Research & Development

BactiVac shared development of bacterial vaccines to prevent infections against AMR

The University of Birmingham, UK hosted Bacterial Vaccines Network has been awarded £1.4m in funding from the UK government to accelerate the development of bacterial vaccines in the fight against antimicrobial resistance (AMR). This funding follows the Global AMR Innovation Fund’s (GAMRIF) £1.4m award in 2019 – both of which are part of the UK’s five-year (2019-2024) AMR national action plan.
In January 2022, the global burden of bacterial antimicrobial resistance was published, the research of which revealed that AMR is now a leading global cause of death after the five million deaths associated with bacterial AMR in 2019. This second phase of funding will allow BactiVac to continue its pipeline of vaccine development projects.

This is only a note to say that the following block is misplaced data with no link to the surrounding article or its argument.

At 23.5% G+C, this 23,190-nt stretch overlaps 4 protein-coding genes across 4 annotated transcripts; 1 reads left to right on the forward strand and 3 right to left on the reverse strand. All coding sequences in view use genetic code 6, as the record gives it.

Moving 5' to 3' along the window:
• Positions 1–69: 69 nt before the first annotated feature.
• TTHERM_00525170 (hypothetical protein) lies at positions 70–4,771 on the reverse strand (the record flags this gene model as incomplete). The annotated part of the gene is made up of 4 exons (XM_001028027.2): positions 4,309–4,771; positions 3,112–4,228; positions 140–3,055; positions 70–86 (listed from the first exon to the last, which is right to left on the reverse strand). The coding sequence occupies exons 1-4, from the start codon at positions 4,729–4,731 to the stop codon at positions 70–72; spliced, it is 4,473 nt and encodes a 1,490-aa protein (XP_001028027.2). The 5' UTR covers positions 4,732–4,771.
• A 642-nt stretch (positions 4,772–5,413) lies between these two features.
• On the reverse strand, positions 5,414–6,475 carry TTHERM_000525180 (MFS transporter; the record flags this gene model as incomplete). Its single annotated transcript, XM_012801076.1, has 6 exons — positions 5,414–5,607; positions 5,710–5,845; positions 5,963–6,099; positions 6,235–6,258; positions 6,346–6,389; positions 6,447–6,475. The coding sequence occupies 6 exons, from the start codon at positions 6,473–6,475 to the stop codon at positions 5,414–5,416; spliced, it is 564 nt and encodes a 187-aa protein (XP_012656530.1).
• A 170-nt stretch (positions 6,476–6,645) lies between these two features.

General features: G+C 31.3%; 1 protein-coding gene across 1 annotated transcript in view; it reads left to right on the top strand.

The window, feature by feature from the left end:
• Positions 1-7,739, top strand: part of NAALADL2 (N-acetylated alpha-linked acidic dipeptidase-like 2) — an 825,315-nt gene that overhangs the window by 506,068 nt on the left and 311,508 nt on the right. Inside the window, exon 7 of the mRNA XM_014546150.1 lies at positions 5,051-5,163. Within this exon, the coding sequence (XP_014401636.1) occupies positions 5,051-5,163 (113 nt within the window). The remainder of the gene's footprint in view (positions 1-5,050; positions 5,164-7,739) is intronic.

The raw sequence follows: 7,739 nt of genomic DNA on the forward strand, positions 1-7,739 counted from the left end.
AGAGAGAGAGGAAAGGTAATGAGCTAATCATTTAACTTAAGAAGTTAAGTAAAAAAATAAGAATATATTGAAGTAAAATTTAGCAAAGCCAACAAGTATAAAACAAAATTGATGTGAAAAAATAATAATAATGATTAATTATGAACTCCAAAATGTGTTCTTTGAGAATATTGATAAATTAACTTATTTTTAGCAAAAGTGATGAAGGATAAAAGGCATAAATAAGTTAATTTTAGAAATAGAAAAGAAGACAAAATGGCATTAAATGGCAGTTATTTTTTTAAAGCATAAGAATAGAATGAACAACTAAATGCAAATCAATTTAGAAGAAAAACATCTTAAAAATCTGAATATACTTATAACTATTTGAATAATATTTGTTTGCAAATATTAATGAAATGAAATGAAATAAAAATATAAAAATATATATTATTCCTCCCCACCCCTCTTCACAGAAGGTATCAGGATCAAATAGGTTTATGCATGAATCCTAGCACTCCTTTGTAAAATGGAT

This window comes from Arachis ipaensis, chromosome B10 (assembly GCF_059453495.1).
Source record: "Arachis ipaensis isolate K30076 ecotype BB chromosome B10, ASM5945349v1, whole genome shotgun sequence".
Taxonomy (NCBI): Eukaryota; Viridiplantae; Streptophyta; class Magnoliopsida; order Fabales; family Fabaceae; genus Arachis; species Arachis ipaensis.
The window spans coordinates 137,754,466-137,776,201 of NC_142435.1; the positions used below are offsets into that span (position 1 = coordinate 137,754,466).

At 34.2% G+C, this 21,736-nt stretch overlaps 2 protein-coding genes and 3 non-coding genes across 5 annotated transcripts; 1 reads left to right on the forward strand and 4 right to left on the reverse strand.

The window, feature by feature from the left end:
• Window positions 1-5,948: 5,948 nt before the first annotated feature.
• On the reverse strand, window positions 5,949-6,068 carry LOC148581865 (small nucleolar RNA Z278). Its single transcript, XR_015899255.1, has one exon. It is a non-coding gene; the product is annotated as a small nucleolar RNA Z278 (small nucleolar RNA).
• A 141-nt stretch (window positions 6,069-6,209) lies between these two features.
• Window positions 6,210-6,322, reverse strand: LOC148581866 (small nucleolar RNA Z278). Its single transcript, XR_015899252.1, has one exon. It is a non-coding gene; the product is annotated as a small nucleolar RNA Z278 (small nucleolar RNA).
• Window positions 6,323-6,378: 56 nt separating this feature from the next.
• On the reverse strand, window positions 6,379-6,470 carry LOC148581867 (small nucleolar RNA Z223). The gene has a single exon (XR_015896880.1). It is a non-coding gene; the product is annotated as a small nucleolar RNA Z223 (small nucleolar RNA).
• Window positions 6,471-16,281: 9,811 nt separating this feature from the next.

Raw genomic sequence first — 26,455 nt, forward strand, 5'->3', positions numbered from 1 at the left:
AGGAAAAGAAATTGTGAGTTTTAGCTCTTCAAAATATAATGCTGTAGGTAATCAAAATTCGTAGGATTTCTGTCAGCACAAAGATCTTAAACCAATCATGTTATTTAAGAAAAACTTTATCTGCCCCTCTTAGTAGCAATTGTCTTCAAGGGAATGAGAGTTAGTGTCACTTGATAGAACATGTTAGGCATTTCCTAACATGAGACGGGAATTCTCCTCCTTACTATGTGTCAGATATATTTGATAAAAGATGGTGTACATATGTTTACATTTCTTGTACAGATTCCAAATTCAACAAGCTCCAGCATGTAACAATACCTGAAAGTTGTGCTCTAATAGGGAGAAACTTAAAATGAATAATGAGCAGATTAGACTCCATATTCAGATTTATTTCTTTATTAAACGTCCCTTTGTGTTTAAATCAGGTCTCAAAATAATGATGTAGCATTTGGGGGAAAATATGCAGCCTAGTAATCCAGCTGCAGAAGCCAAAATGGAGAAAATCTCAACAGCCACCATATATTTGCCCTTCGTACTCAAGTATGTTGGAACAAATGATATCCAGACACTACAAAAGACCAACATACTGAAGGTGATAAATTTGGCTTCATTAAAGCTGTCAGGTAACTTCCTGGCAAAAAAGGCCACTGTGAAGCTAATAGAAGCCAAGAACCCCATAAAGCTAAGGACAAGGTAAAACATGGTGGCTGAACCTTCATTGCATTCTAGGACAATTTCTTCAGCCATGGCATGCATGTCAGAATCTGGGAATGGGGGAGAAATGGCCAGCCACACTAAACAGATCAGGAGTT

Professor Adam Cunningham, co-director of BactiVac, professor of Functional Immunity, commented: “GAMRIF supports strategies to tackle AMR and bacterial vaccines play a key role in this by preventing bacterial diseases from developing, removing the need to use antimicrobials and reduce opportunities for AMR to develop. This is a key reason why the partnership between GAMRIF and BactiVac is so important for controlling AMR.”
Professor Calman MacLennan, director of BactiVac, added: “We are extremely grateful to be partnering with GAMRIF. There is a clear synergy between our organisations and the support provided by GAMRIF is vital for delivering BactiVac’s objective of advancing vaccines against bacterial pathogens and AMR.”
Professor Dame Sally Davies, UK’s first special envoy on AMR since 2019, stated: “I am absolutely delighted that GAMRIF continues to support the ongoing work of BactiVac. By advancing bacterial vaccines, the Network plays a key role in the global fight against antimicrobial resistance.”